How Bad is it?

Perspective is a funny thing.  Very rarely am I universally wrong; it’s just I’m obsessing on details or not paying attention to the big picture.  So I start feeling helpless and start feeling hopeless.  On the down side of things, it could be that my children are behaving badly – why is it sometimes that just absolutely rocks my world?  My kids, my beautiful, energetic, sensitive, selfish, demanding kids can absolutely throw me into a tizzy just by having one argument or one complaint too many.  And then I start asking the big questions:  What am I doing?  How could things possibly have gotten so bad without me noticing?  Does the fact that I give my everything to my family even matter in the big picture?  Will they still be fighting when they’re 20?  40?

Am I really giving my everything?  Could I be giving more?

I blog – that’s not for my family.  (Well, in a round-about way it is – writing is cheaper than therapy – and I don’t have to hire a babysitter).

And what about all that time I spend on Pinterest?  That’s all about me, not them.

So, like, is that okay that I don’t really give my everything to my family?

I just give them my most everything.

Am I doing enough?  Am I enough?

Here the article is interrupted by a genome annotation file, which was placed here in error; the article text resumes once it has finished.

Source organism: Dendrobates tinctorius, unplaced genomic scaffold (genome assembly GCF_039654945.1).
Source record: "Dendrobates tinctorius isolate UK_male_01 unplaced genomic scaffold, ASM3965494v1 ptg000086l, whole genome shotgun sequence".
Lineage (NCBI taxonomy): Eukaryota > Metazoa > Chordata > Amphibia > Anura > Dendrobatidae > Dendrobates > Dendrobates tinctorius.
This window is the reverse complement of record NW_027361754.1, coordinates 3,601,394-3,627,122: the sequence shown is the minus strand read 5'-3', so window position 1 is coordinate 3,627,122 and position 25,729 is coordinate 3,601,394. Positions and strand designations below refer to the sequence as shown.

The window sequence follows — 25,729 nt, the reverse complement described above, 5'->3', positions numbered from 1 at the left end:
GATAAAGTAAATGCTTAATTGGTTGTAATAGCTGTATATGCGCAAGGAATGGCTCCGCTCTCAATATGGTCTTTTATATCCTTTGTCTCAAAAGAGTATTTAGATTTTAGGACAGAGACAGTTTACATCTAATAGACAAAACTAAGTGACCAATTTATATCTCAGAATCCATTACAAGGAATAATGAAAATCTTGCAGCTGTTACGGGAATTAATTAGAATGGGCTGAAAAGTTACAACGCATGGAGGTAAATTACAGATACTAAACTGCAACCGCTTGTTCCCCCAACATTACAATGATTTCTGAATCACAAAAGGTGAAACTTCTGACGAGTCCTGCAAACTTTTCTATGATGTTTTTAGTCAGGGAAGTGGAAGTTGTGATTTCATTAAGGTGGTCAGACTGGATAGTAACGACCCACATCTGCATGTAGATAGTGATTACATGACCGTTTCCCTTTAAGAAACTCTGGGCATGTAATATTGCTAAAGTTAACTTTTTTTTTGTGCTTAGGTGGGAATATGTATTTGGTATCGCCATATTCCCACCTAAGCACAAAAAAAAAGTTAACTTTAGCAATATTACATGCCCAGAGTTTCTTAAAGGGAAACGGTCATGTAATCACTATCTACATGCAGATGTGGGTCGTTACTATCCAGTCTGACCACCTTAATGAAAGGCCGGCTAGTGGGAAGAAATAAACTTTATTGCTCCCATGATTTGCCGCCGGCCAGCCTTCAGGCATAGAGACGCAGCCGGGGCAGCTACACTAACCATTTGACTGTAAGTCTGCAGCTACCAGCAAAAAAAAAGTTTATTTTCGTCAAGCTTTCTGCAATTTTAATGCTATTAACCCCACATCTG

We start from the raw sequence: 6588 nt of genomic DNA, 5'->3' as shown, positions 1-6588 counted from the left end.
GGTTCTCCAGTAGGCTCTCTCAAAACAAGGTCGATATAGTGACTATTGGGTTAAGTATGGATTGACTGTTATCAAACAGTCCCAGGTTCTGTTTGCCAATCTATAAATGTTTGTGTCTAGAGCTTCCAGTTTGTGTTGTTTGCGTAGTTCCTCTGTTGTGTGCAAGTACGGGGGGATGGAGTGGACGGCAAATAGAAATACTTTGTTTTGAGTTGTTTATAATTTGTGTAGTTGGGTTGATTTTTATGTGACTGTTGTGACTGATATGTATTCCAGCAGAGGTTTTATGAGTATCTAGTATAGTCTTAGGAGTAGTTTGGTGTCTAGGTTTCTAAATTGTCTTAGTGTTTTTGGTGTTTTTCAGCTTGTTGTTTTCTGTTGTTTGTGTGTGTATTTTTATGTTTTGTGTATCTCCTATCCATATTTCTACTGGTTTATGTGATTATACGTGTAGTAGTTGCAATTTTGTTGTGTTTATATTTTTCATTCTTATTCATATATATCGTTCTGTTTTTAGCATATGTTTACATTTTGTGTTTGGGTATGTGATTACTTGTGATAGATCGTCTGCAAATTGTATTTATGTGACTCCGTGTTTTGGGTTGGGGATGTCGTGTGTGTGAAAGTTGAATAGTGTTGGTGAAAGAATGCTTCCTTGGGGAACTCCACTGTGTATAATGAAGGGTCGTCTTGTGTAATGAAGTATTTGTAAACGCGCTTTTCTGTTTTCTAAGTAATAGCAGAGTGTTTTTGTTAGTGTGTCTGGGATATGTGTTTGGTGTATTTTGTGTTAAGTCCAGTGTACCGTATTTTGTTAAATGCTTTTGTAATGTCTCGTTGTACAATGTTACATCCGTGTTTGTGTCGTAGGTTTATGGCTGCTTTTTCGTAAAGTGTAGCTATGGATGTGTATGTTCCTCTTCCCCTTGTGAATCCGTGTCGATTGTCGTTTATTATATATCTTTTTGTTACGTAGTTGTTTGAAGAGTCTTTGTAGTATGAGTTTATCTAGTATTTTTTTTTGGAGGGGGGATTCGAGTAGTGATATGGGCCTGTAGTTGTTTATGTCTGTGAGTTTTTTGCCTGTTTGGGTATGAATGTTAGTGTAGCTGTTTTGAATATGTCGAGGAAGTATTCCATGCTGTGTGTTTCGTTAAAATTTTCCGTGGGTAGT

Almost every stinkin morning when I wake up I think to myself, “I’m going to spend some quality time with the Middles today – I’ll read to them or craft with them, or heck, maybe we’ll even bake some cookies.”

And then lunch comes, and with all the quantity time I spend with them, there’s just not enough time – or enough me – for quality time.

Then all I want to do is be alone for a while.

How bad is that?  Understandable but terrible?  I say I want to homeschool, I say I want to be home with my kids, but once the Littles are down for their naps, I want to be alone?

I wonder if they know.

How bad would that be?

In my Mary Poppins fantasy, I am a delightful mother all morning long with the kiddos.  After lunch I tuck everyone in for their quiet time and I sneak off for mine.  Exactly one hour later I emerge from my bedroom all smiles and delightful once again, and we enjoy every moment of the next four hours together.

In reality, I spend a lot of that first hour telling Noah to get back in bed and reminding my Middles it’s quiet time.  At the end of the quiet time hour, I’m still engrossed in whatever internet project I’m working on, trying to unstress from the stressful quiet time hour.

Do you ever think to yourself, “It shouldn’t be this hard”?

I do.